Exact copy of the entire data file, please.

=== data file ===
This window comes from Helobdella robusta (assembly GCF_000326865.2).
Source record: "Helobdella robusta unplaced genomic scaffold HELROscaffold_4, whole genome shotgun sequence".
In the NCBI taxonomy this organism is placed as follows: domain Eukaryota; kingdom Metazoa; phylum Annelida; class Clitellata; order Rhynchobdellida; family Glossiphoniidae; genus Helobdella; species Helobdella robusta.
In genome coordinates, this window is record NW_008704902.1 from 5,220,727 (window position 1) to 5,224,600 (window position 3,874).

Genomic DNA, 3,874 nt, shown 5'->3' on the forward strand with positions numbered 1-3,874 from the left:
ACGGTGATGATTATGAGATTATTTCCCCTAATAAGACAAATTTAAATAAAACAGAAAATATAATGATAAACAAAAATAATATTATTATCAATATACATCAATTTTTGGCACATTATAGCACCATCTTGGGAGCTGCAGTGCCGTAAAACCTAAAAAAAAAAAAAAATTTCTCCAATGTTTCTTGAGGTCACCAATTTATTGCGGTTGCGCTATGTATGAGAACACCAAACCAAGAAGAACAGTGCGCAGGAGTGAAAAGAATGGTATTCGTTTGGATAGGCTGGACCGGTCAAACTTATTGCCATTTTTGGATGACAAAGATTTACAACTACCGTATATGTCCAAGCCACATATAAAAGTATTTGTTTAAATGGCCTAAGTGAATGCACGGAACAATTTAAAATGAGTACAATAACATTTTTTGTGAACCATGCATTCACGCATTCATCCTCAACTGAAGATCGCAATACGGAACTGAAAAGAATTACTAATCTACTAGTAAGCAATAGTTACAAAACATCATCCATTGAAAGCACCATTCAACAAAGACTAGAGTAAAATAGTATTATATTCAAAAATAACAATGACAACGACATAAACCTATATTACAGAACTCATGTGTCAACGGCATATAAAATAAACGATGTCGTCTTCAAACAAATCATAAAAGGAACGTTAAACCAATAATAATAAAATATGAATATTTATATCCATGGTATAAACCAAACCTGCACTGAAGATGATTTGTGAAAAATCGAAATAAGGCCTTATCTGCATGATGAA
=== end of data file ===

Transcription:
This window comes from Helobdella robusta (assembly GCF_000326865.2).
Source record: "Helobdella robusta unplaced genomic scaffold HELROscaffold_4, whole genome shotgun sequence".
In the NCBI taxonomy this organism is placed as follows: domain Eukaryota; kingdom Metazoa; phylum Annelida; class Clitellata; order Rhynchobdellida; family Glossiphoniidae; genus Helobdella; species Helobdella robusta.
In genome coordinates, this window is record NW_008704902.1 from 5,220,727 (window position 1) to 5,224,600 (window position 3,874).

Genomic DNA, 3,874 nt, shown 5'->3' on the forward strand with positions numbered 1-3,874 from the left:
ACGGTGATGATTATGAGATTATTTCCCCTAATAAGACAAATTTAAATAAAACAGAAAATATAATGATAAACAAAAATAATATTATTATCAATATACATCAATTTTTGGCACATTATAGCACCATCTTGGGAGCTGCAGTGCCGTAAAACCTAAAAAAAAAAAAAAATTTCTCCAATGTTTCTTGAGGTCACCAATTTATTGCGGTTGCGCTATGTATGAGAACACCAAACCAAGAAGAACAGTGCGCAGGAGTGAAAAGAATGGTATTCGTTTGGATAGGCTGGACCGGTCAAACTTATTGCCATTTTTGGATGACAAAGATTTACAACTACCGTATATGTCCAAGCCACATATAAAAGTATTTGTTTAAATGGCCTAAGTGAATGCACGGAACAATTTAAAATGAGTACAATAACATTTTTTGTGAACCATGCATTCACGCATTCATCCTCAACTGAAGATCGCAATACGGAACTGAAAAGAATTACTAATCTACTAGTAAGCAATAGTTACAAAACATCATCCATTGAAAGCACCATTCAACAAAGACTAGAGTAAAATAGTATTATATTCAAAAATAACAATGACAACGACATAAACCTATATTACAGAACTCATGTGTCAACGGCATATAAAATAAACGATGTCGTCTTCAAACAAATCATAAAAGGAACGTTAAACCAATAATAATAAAATATGAATATTTATATCCATGGTATAAACCAAACCTGCACTGAAGATGATTTGTGAAAAATCGAAATAAGGCCTTATCTGCATGATGAA